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Nat Genet. 2017 Feb;49(2):269-273. doi: 10.1038/ng.3745. Epub 2016 Dec 19.

Genome-wide association study of primary sclerosing cholangitis identifies new risk loci and quantifies the genetic relationship with inflammatory bowel disease.

Author information

1
Wellcome Trust Sanger Institute, Wellcome Trust Genome Campus, Hinxton, UK.
2
Center for Basic Research in Digestive Diseases, Division of Gastroenterology and Hepatology, Mayo Clinic College of Medicine, Rochester, Minnesota, USA.
3
Institute of Clinical Molecular Biology, Christian Albrechts University of Kiel, Kiel, Germany.
4
Norwegian PSC Research Center, Division of Cancer Medicine, Surgery and Transplantation, Oslo University Hospital, Rikshospitalet, Oslo, Norway.
5
Research Institute of Internal Medicine, Oslo University Hospital, Rikshospitalet, Oslo, Norway.
6
Institute of Clinical Medicine, University of Oslo, Oslo, Norway.
7
Wellcome Trust Centre for Human Genetics, University of Oxford, Oxford, UK.
8
Christ Church, University of Oxford, St Aldates, Oxford, UK.
9
Division of Biomedical Statistics and Informatics, Mayo Clinic, Rochester, Minnesota, USA.
10
Section of Gastroenterology, Department of Transplantation Medicine, Division of Cancer, Surgery and Transplantation, Oslo University Hospital, Rikshospitalet, Oslo, Norway.
11
Department of Gastroenterology and Hepatology, Karolinska University Hospital Huddinge, Karolinska Institutet, Stockholm, Sweden.
12
Department of Clinical and Experimental Medicine, Katholieke Universiteit Leuven, Leuven, Belgium.
13
Department of Gastroenterology, University Hospital Leuven, Leuven, Belgium.
14
Snyder Institute for Chronic Diseases, Department of Medicine, University of Calgary, Calgary, Alberta, Canada.
15
Physiology and Experimental Medicine, Research Institute, Hospital for Sick Children, Toronto, Ontario, Canada.
16
Helsinki University and Helsinki University Hospital, Clinic of Gastroenterology, Helsinki, Finland.
17
Department of Internal Medicine, Hepatology and Gastroenterology, Charité Universitätsmedizin Berlin, Berlin, Germany.
18
1st Department of Medicine, University Medical Center Hamburg-Eppendorf, Hamburg, Germany.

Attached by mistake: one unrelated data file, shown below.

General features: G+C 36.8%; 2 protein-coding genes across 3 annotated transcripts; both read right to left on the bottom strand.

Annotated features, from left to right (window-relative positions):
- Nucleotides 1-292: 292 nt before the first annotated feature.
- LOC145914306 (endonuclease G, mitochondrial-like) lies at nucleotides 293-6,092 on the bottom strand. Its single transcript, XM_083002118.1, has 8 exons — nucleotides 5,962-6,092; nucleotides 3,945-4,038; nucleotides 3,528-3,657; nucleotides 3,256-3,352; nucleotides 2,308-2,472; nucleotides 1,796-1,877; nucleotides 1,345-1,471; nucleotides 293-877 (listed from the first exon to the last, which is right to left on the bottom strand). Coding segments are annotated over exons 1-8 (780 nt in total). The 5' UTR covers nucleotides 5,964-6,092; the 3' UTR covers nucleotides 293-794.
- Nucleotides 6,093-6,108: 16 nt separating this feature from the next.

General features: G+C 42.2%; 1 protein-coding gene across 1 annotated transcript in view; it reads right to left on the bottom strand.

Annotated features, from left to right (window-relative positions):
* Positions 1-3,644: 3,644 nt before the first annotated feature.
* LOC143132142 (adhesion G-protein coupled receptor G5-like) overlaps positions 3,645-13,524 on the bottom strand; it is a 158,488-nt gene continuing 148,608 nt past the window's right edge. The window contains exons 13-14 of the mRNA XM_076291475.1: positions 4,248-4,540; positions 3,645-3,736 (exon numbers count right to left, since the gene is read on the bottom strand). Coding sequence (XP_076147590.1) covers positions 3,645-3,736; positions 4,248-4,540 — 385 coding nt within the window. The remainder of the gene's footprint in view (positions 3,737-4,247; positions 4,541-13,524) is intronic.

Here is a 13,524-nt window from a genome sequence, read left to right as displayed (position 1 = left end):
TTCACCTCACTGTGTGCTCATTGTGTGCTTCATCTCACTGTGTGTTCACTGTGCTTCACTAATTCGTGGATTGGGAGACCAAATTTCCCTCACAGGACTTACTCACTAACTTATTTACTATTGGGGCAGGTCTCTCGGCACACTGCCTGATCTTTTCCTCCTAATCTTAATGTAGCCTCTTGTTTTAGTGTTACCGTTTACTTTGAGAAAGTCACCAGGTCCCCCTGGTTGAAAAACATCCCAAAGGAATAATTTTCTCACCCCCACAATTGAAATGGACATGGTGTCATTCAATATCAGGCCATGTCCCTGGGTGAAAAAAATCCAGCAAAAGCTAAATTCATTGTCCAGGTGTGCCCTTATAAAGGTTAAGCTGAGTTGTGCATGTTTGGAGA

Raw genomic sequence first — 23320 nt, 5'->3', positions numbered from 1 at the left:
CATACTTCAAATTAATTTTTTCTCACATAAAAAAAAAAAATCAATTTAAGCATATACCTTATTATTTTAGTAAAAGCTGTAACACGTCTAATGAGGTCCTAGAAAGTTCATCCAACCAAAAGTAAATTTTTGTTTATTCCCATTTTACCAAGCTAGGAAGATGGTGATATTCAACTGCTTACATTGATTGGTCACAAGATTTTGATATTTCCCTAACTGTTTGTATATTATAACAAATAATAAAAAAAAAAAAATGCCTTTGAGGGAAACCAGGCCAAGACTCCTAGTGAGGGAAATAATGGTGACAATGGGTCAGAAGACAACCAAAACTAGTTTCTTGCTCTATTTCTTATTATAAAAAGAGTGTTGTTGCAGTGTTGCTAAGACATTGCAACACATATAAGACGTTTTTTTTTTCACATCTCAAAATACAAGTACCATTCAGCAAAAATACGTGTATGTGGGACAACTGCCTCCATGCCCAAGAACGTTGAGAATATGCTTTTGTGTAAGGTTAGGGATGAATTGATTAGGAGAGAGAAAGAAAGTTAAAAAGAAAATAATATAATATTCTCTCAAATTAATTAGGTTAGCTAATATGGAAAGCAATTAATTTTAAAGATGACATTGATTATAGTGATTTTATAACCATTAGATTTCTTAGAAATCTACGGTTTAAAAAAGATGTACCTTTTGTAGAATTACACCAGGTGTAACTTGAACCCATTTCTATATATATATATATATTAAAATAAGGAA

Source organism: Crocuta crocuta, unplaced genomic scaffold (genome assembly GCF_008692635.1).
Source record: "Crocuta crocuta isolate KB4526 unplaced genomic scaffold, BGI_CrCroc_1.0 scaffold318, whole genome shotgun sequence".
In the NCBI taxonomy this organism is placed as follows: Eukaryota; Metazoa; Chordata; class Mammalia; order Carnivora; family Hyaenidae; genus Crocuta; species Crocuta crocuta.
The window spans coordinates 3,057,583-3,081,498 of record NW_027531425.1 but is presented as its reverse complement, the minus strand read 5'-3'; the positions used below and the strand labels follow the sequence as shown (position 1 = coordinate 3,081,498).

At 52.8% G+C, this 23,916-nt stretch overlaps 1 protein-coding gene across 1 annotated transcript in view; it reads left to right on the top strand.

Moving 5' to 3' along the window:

19
Department of Hepatobiliary Surgery and Transplantation, University Medical Center Hamburg-Eppendorf, Hamburg, Germany.
20
Department of Gastroenterology, Hepatology and Endocrinology, Hannover Medical School, Hannover, Germany.
21
Integrated Research and Treatment Center-Transplantation (IFB-tx), Hannover Medical School, Hannover, Germany.
22
Department of Internal Medicine 1, University Hospital of Bonn, Bonn, Germany.
23
Department of Medicine, University Hospital of Heidelberg, Heidelberg, Germany.
24
Department of General, Visceral, Thoracic, Transplantation and Pediatric Surgery, University Medical Centre Schleswig-Holstein, Campus Kiel, Kiel, Germany.
25
Department of Medicine I, University Medical Center, Regensburg, Germany.
26
Clinic of Internal Medicine I, University Hospital Schleswig-Holstein, Kiel, Germany.
27
Institute of Epidemiology and Biobank PopGen, University Hospital Schleswig-Holstein, Kiel, Germany.
28
Department of Gastroenterology and Hepatology, Academic Medical Center, University of Amsterdam, Amsterdam, the Netherlands.
29
Department of Gastroenterology and Hepatology, University of Groningen, University Medical Centre Groningen, Groningen, the Netherlands.
30
Department of Genetics, University of Groningen, University Medical Centre Groningen, Groningen, the Netherlands.
31
Department of Molecular and Clinical Medicine, Institute of Medicine, Sahlgrenska Academy, University of Gothenburg, Gothenburg, Sweden.